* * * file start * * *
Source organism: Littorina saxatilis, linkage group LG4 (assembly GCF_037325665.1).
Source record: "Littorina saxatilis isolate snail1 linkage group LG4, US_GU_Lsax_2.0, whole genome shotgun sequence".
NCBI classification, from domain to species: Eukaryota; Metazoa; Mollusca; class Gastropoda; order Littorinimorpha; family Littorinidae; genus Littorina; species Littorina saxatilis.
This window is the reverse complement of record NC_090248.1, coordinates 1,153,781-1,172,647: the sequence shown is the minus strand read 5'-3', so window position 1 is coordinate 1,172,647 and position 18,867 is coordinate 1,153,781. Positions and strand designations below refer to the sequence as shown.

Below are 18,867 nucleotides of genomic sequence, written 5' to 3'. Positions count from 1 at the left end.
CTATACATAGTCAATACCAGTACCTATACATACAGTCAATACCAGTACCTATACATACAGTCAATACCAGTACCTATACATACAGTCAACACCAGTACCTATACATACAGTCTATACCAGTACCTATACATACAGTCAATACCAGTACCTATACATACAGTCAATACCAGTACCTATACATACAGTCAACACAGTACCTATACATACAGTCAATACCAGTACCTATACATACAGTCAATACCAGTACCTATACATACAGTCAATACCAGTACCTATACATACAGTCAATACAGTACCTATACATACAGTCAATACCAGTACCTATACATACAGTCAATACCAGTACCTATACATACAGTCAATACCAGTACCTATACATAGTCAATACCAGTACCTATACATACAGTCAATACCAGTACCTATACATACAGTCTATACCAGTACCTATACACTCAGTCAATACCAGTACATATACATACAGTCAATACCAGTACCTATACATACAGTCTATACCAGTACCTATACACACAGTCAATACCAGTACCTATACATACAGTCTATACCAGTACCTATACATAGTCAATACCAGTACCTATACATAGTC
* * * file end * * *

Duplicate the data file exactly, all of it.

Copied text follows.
Source organism: Littorina saxatilis, linkage group LG4 (assembly GCF_037325665.1).
Source record: "Littorina saxatilis isolate snail1 linkage group LG4, US_GU_Lsax_2.0, whole genome shotgun sequence".
NCBI classification, from domain to species: Eukaryota; Metazoa; Mollusca; class Gastropoda; order Littorinimorpha; family Littorinidae; genus Littorina; species Littorina saxatilis.
This window is the reverse complement of record NC_090248.1, coordinates 1,153,781-1,172,647: the sequence shown is the minus strand read 5'-3', so window position 1 is coordinate 1,172,647 and position 18,867 is coordinate 1,153,781. Positions and strand designations below refer to the sequence as shown.

Below are 18,867 nucleotides of genomic sequence, written 5' to 3'. Positions count from 1 at the left end.
CTATACATAGTCAATACCAGTACCTATACATACAGTCAATACCAGTACCTATACATACAGTCAATACCAGTACCTATACATACAGTCAACACCAGTACCTATACATACAGTCTATACCAGTACCTATACATACAGTCAATACCAGTACCTATACATACAGTCAATACCAGTACCTATACATACAGTCAACACAGTACCTATACATACAGTCAATACCAGTACCTATACATACAGTCAATACCAGTACCTATACATACAGTCAATACCAGTACCTATACATACAGTCAATACAGTACCTATACATACAGTCAATACCAGTACCTATACATACAGTCAATACCAGTACCTATACATACAGTCAATACCAGTACCTATACATAGTCAATACCAGTACCTATACATACAGTCAATACCAGTACCTATACATACAGTCTATACCAGTACCTATACACTCAGTCAATACCAGTACATATACATACAGTCAATACCAGTACCTATACATACAGTCTATACCAGTACCTATACACACAGTCAATACCAGTACCTATACATACAGTCTATACCAGTACCTATACATAGTCAATACCAGTACCTATACATAGTC